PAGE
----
Naughty or nice?
Sean Jones QC considers whether employment lawyers' Christmas wishes will come true, with more gig economy cases and new gender pay gap regulations to look forward to in 2017
Did Santa bring you what you wanted this year? In December 2016 the Business, Energy and Industrial Strategy Committee invited employment lawyers (and anyone else who had been good) to submit ideas on how they would like to see employment law reformed.
The Law Society response was measured and sensible, focusing on traditionally vexed areas such as the problems with access to justice and enforcement of employment rights created by the introduction of tribunal fees.
The legality of the tribunal fees regime is shortly to be considered by the Supreme Court (having been bumped down the list by the trifling matter of something called ‘Brexit’ and ‘article 50’). On my Christmas list was sight of the government’s report on the impact of fees, which was originally submitted in October 2015 and has since been locked in a drawer somewhere dark and very unchristmassy.
The Law Society submission also touched on the question of the uncertainty of employment status and the rise of the gig economy. Uber’s disruptive business model got thoroughly disrupted by London Central Employment Tribunal before the Christmas break, when a number of the individual micro-businesses (or drivers, as they might be more commonly termed) who used the Uber app to find fares were found to be workers, and thus entitled to holiday pay and the national minimum wage, in Aslam, Farrer and others v Uber (2202550/2015).
In Dewhurst v CitySprint UK Ltd (2202512/2016), the same tribunal decided that bicycle couriers working for CitySprint were also workers, despite the grandly titled ‘Confirmation of Tender to Supply Courier Services to Citysprint Ltd’ in which the terms on which they worked were set out. As in the Uber case, a contractually stipulated lack of mutual obligation to provide and perform work was pushed past by reliance on what happened in practice.
Uber seems likely to be off to the Employment Appeal Tribunal, while next up at first instance is Deliveroo. Gig economists may not have found a BEIS civil servant stuck in the chimney clutching some longed-for new law, but there does seem to be a possibility that the legislators may even now be wrapping up something special to stop new working practices being pressed into the mould of existing employment and worker statuses.
Right to disconnect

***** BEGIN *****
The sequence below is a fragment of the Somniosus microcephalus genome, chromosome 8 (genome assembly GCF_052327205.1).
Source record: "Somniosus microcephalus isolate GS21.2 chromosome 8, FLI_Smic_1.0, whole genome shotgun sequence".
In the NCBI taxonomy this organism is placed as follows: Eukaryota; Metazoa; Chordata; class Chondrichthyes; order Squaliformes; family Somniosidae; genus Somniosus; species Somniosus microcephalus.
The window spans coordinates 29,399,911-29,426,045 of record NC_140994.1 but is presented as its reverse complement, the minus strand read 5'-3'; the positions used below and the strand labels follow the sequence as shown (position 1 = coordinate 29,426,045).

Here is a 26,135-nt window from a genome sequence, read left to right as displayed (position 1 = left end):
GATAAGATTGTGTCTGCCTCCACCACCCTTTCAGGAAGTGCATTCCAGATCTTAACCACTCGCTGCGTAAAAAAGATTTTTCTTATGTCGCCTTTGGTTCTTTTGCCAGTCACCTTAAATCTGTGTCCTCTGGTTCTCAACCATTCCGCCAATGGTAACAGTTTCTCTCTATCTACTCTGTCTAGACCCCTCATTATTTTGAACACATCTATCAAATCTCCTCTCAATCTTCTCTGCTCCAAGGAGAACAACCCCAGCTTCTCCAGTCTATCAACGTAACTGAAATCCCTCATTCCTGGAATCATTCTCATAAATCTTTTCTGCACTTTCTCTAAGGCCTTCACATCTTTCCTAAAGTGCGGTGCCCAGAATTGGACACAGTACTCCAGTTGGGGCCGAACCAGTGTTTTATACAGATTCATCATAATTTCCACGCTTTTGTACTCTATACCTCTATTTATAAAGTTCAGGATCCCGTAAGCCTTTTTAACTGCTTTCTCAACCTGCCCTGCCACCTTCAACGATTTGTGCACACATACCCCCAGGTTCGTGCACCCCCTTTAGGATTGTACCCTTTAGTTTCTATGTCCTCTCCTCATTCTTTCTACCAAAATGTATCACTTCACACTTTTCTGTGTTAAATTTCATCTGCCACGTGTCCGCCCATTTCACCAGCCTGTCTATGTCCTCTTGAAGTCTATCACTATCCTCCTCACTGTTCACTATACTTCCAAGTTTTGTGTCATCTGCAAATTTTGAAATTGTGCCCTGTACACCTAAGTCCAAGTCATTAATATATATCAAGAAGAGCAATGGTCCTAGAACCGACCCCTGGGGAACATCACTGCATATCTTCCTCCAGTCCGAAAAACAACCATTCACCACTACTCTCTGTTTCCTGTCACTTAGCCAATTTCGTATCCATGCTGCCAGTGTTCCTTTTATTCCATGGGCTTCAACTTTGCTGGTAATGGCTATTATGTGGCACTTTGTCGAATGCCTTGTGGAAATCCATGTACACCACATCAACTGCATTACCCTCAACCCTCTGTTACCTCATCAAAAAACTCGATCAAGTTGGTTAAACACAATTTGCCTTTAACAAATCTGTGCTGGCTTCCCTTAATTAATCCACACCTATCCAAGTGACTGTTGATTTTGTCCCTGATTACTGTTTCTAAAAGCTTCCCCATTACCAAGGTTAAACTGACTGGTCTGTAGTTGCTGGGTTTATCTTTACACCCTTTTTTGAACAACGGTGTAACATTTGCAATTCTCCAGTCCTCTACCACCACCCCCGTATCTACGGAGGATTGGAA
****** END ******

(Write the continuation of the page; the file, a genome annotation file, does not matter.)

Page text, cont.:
But this is all familiar stuff – the employment law equivalent of finding some new socks under the tree. Perhaps we could have been greedier. The French have got themselves a new racing bike in the form of a law allowing employees to disconnect from electronic communications outside working hours (‘droit Ã la dÃ©connexion’).
The law applies to businesses with more than 50 employees. It envisages that the employer will try to reach an agreement with social partners on rules regarding the hours in which employees are relieved of having to read and respond to emails. If no agreement is possible, the employer must adopt a charter identifying when employees should ‘disconnect’.
The measure was the one relatively popular element of a broader package of ‘modernising reforms’ to French employment rights which resulted in some lively street debate between protesters and authorities. A depressing but insightful article by management consultant Michael Mankins in the Harvard Business Review scoffs at the new right and suggests that managers sending fewer emails and the banning of ‘reply all’ might be a more effective aid to work-life balance (HBR, 10 January 2017).
Gender pay gap
No amount of good behaviour or intense wishing on the part of employment lawyers is going to make the Equality Act 2010 (Gender Pay Gap Information) Regulations 2017 go away. They come into force, in all their statistical glory, on 6 April 2017 and apply to those with 250 or more employees.
By 6 April 2018, such employers should have published their first report. Oversimplifying, the reports should cover the gap between the average pay of men and women within the employing business, as well as other information relating to receipt of bonuses, gap in average bonus size, and gender participation in each quartile of the employer’s pay distribution.
Finally, the tribunal will, from early this year, publish all its decisions online. That is no doubt someone’s dearest Yuletide wish, but given the associated dangers of blacklisting and victimisation, I’ll stick with my new socks.
Sean Jones QC is a barrister at 11KBW